Welcome to the Drink in the Sights Combined Harvest by Batemans Beer Review. Combined Harvest is marked as a multigrain beer which makes me think that I'm about to drink a loaf of very healthy bread, but anyway... Batemans Brewery is based in Wainfleet near Skegness in Lincolnshire, which is my home county so that's a good start. They are a proper old tradition English brewer with years of experience behind them and a decent beer selection. This will be my fourth Batemans review of the Easter weekend as I thought in keeping with lockdown rules I'd stay local with my beers.
Combined Harvest comes in a 500ml bottle with lots of grains drawn on, which I guess is appropriate, but it just looks a bit tacky to me. The brewer notes that Combined Harvest 'is brewed with pale barley malts combined with wheat, oats and rye malts, then hopped with challenger and target varieties.' It sounds like there's a lot going on so lets just hope it's all combined well. The beer comes with a very average 4.7% alcohol content and pours a nice amber gold with a pretty impressive head that leaves a decent level of lacing behind. It's a pretty good looking beer.
The aroma is fruity with apple and maybe some grapes coming through. You can really smell the grain too, it's quite earthy and generally pleasant and light. I'm not usually a big fan of light beers but this one looks and smells quite promising. The beers texture is quite light and relatively thirst quenching so it's all coming together quite nicely. You can really taste the grain combinations, it's still quite fruity though with just a little citrus coming through to keep things interesting.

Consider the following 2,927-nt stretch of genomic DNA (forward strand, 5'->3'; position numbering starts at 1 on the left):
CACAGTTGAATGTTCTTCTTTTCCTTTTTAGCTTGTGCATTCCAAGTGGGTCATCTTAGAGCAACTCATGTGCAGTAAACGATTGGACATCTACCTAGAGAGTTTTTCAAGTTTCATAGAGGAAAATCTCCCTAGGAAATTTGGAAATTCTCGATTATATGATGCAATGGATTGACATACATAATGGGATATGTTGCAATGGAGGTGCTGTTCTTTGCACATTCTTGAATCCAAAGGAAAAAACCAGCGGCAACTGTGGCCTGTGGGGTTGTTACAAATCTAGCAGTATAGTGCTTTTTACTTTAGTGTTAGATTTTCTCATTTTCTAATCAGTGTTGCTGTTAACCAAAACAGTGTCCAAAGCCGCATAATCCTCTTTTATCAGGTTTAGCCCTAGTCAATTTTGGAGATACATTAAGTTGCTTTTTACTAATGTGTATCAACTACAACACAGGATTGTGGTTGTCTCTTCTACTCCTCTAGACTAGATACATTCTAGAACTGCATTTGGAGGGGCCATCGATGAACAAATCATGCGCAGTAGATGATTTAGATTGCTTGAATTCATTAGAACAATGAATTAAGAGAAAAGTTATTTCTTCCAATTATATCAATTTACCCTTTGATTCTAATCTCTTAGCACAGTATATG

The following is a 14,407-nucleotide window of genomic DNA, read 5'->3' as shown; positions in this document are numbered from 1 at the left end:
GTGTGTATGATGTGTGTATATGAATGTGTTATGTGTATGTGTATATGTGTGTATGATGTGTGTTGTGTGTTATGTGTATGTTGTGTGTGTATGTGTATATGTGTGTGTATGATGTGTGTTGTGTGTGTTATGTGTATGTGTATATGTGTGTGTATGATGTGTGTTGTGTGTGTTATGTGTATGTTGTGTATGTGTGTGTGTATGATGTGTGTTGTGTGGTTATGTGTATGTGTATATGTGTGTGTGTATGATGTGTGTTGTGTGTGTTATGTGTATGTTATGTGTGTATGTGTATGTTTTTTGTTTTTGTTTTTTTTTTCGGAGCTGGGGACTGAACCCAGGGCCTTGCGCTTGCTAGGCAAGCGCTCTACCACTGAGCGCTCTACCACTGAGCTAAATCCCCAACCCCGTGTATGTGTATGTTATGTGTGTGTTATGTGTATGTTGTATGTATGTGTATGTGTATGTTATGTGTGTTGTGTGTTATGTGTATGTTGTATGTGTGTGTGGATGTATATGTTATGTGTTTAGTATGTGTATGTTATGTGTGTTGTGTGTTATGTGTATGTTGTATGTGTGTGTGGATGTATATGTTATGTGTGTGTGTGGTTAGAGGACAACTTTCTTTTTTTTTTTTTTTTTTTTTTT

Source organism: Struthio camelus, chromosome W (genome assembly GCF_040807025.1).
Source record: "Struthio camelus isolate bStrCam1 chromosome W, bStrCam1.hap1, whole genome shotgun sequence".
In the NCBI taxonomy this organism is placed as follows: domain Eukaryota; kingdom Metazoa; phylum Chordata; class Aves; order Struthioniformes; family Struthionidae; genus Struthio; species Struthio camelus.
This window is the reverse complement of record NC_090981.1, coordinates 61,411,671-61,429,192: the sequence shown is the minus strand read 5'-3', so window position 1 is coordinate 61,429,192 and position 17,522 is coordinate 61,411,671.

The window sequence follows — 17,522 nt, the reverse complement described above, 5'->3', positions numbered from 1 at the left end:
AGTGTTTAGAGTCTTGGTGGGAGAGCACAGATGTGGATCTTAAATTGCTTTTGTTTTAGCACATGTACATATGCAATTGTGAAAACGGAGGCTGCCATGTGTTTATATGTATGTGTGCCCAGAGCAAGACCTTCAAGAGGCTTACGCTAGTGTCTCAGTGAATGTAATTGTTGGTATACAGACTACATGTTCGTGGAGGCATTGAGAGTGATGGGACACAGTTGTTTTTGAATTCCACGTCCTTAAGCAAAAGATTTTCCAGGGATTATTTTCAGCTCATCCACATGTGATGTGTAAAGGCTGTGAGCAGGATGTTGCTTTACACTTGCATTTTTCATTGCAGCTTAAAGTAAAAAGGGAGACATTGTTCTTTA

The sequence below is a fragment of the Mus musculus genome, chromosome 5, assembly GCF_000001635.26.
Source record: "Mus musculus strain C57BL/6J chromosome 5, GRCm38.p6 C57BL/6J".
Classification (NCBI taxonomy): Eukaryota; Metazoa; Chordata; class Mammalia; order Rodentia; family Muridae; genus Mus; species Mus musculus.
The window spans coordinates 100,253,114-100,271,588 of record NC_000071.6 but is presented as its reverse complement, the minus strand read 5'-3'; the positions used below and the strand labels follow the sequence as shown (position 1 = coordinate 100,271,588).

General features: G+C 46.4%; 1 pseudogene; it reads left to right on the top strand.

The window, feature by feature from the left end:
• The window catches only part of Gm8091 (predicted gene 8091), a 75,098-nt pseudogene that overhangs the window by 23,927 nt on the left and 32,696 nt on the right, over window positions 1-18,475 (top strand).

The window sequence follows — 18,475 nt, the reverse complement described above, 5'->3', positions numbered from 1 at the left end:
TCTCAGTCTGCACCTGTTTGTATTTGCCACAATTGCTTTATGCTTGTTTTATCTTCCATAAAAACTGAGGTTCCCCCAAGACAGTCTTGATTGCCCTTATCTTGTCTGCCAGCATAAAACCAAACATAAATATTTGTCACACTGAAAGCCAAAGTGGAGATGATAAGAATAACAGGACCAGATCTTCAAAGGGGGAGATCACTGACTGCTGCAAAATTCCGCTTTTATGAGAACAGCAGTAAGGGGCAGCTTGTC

I think Combined Harvest might be my favourite Batemans beer, well it's either this or Mocha, but that's not really fair as I always love a chocolate beer. For all the complexities of Combined Harvest it's still a really well blended beer with plenty to offer, plus with that many different grains in it has to be good for you doesn't it? I'm going to give Batemans Combined Harvest a very good 8 out of 10. It's a good well rounded beer with enough going on to be more interesting than most pale ales.